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While “American Idol” has a long list of success stories to its credit — Kelly Clarkson, Carrie Underwood and Jennifer Hudson, to name a few — “The Voice” has yet to create a household name.

But according to Pharrell — who returns along with original coaches Adam Levine, Blake Shelton and Christina Aguilera, who’s back after a two-season hiatus — that’s not the point of “The Voice.”

“The show is not a record company,” Pharrell said at a recent press conference for season eight, when a reporter pointed out “The Voice’s” failure to create a breakout star.

“People ask that same question every time, and I think it’s because… you’re looking for something…that’s going to really bite and make your bosses excited that you got something good. That’s not why we’re here to do this interview. We’re here to do this interview because we want to explain to you what this is and what it means to us.”

Instead, the point of the show is discovering new talent, Pharrell said. “There’s a lot of good that comes out of this show,” he said. “We’re reminded that there’s a lot of talent in America with this show. And we’re also reminded that there’s goodwill in TV shows because you’re watching someone go through it.”

Levine said that while he does think a big star will eventually come out of “The Voice,” that’s not necessarily the sole measure of a singer’s success.

“I think that people judge success like it’s this all‑or‑nothing thing, and that’s not the case,” he said. “There have been plenty of successes to pinpoint, but people really don’t choose to look at that. They choose to look at all the things that haven’t happened yet. But a lot has happened for a lot of these artists who are all better off and are all at another level of their careers as a result of being on ‘The Voice.'”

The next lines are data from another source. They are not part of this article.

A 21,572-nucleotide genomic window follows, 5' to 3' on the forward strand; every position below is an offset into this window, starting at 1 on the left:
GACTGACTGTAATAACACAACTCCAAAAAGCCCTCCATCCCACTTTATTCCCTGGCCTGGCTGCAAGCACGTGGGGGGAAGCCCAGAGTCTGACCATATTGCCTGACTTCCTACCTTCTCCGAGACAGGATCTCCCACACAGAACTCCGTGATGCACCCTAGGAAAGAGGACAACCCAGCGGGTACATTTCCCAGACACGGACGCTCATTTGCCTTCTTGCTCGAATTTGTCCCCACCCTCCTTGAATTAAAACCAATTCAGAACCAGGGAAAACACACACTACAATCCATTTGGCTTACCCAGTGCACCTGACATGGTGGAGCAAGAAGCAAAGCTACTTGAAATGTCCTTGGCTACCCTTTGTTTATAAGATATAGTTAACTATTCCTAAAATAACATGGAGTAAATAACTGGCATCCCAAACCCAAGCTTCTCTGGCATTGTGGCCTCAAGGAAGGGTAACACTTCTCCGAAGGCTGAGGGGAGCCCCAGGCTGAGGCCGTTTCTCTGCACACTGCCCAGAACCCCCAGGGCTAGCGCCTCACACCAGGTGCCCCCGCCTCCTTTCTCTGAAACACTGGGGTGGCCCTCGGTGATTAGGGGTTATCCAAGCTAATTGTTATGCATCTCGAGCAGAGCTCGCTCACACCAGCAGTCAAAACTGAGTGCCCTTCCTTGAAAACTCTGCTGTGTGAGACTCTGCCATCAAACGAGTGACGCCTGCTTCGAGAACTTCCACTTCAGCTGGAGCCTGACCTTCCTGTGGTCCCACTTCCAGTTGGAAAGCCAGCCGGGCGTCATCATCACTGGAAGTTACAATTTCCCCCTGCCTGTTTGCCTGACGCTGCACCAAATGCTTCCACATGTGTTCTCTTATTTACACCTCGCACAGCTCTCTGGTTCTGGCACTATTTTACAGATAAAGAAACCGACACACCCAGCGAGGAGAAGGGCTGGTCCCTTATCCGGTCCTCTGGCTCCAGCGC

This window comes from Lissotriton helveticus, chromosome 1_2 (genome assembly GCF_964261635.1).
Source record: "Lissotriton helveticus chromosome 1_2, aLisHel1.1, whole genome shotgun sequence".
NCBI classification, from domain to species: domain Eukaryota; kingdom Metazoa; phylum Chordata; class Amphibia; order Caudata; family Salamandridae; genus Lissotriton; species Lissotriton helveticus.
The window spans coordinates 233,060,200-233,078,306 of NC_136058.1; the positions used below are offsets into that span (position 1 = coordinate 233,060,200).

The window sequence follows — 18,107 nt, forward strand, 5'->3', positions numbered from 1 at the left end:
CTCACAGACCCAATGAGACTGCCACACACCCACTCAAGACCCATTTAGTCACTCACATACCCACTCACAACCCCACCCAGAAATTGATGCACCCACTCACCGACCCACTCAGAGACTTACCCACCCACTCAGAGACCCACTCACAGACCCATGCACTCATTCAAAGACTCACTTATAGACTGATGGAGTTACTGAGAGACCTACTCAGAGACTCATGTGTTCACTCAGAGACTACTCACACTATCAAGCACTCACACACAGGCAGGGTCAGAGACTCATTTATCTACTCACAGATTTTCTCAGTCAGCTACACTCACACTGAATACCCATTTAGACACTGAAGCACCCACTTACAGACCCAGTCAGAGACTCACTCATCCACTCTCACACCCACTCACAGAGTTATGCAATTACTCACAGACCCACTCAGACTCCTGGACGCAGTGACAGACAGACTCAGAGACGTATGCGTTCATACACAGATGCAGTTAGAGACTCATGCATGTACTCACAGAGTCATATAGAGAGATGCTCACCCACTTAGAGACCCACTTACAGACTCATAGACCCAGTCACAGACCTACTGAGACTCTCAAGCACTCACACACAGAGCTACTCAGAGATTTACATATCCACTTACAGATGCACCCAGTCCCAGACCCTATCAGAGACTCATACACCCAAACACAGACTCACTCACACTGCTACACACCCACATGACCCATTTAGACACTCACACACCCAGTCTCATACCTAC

Success, Levine admitted, is difficult to achieve. “A lot of things have to come together at the right moment for that to happen, whether it’s on a television show or it’s on a record label. So it’s going to happen, I genuinely believe that. [But] I don’t believe that there’s any sort of formula that can guarantee that.”

Christina Aguilera called the series an important “training ground” for singers.

“People like to watch the journey,” Aguilera told Variety, adding that the show resonates with viewers because it’s “honest” and “human.” The new mother of two reminded the room that she didn’t win “Star Search,” pointing out, “Sometimes whenever the journey on the show ends, we don’t need instant gratification for their success right away. Their journey is kind of just beginning.”

She said she’s eager for the opportunity to return to the show and mentor singers. “It’s great that you can share and feel proud of somebody that you’ve supported for all through this journey, which is crazy, and it’s a lot of work for them,” she said. “It’s a competitive format, which I love and I hate because I don’t like music being so competitive. But it’s a great training ground to prep them for what comes in the future, once they are not on the show.”

“The Voice” returns to NBC on Feb. 23.